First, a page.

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WiFi in U.S. schools estimated cost: $3.2 billion to meet Obama’s goal

President Barack Obama speaks about Afghanistan, Tuesday, May 27, 2014, in the Rose Garden of the White House in Washington. The president will seek to keep 9,800 US troops in Afghanistan after the war formally ends later this year and then will withdraw most of those forces by the end of 2016.(AP Photo/Carolyn Kaster) (AP Photo/Carolyn Kaster)

(Correction: Earlier version had incorrect total)

President Obama’s vision of ensuring that 99 percent of American K-12 schools have broadband and WIFI by 2018 is going to be mighty expensive.

The Federal Communications Commission received an estimate Wednesday of how much money it will take: $800 million a year for four years for a total $3.2 billion.  The estimate came from  the Consortium for School Networking and the EducationSuperHighway, which together did an analysis of the additional E-rate funds necessary to build the networks to achieve Obama’s goal, first announced in 2013.  

CoSN is a professional association for school system technology leaders; EducationSuperHighway is a nonprofit organization backed by the foundations of Bill Gates and Mark Zuckerberg with the mission of  providing all K-12 public schools with high-capacity Internet access so they can take advantage of the promise of digital learning.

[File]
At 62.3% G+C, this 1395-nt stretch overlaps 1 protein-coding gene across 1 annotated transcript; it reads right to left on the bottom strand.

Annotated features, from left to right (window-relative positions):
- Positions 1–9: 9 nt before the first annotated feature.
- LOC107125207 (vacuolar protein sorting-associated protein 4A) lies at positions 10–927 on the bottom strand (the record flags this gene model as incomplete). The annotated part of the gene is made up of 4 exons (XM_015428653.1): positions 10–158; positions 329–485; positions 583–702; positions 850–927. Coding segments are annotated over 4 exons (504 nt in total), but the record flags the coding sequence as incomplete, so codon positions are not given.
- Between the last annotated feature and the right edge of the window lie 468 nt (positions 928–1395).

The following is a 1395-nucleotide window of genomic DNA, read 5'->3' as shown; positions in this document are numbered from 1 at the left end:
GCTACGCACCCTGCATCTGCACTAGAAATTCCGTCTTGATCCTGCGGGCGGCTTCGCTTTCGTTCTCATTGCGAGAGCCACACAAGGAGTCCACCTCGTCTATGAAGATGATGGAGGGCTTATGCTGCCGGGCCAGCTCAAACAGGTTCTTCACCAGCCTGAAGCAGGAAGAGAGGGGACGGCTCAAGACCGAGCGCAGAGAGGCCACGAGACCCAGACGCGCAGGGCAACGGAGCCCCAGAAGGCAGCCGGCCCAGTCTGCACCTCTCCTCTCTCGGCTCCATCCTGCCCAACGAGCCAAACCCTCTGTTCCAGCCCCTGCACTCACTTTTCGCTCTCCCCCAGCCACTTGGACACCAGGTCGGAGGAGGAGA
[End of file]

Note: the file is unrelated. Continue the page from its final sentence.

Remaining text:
In June 2013, Obama announced his ConnectED vision and said the FCC should pay for the initiative with its E-Rate program, which is funded through a surcharge on telephone bills.

The new cost analysis follows a 2013 survey by CoSN that revealed a huge gap with U.S. district education networks. Keith Krueger, the chief executive of CoSN, was quoted in a statement as saying:

Our survey revealed an unfortunate, but very real picture, with 57 percent of districts reporting their wireless networks incapable of handling a 1:1 deployment today and 40 percent of classrooms with no Wi-Fi at all. However, until now the education community did not have the data to measure the investment required to solve this problem. Now we do. The cost model designed by EducationSuperHighway and CoSN shows what it will take to get all our schools up to speed experiencing an enriched learning environment within the President’s proposed timeframe.

The new cost analysis says in part:

[B]y combining our estimates of the equipment schools need for robust LAN, Wi-Fi, and core WAN networks, the cost of that equipment, and the current readiness of school networks, the LAN / Wi-Fi ConnectED Cost Model estimates the baseline funding that will be required to achieve the ConnectED goal of ubiquitous wireless networks supporting 1:1 digital learning. Specifically, the model projects that schools will require approximately $2.9 billion of E-rate subsidies over the next four years to upgrade their LAN, WAN, and Wi-Fi networks. Assuming that libraries add an additional 10% to the upgrade cost, we arrive at a total E-rate subsidy requirement of approximately $3.2 billion or $800 million per year for the next four years.

You can read the full analysis here.


Valerie Strauss covers education and runs The Answer Sheet blog.



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Valerie Strauss · May 28, 2014

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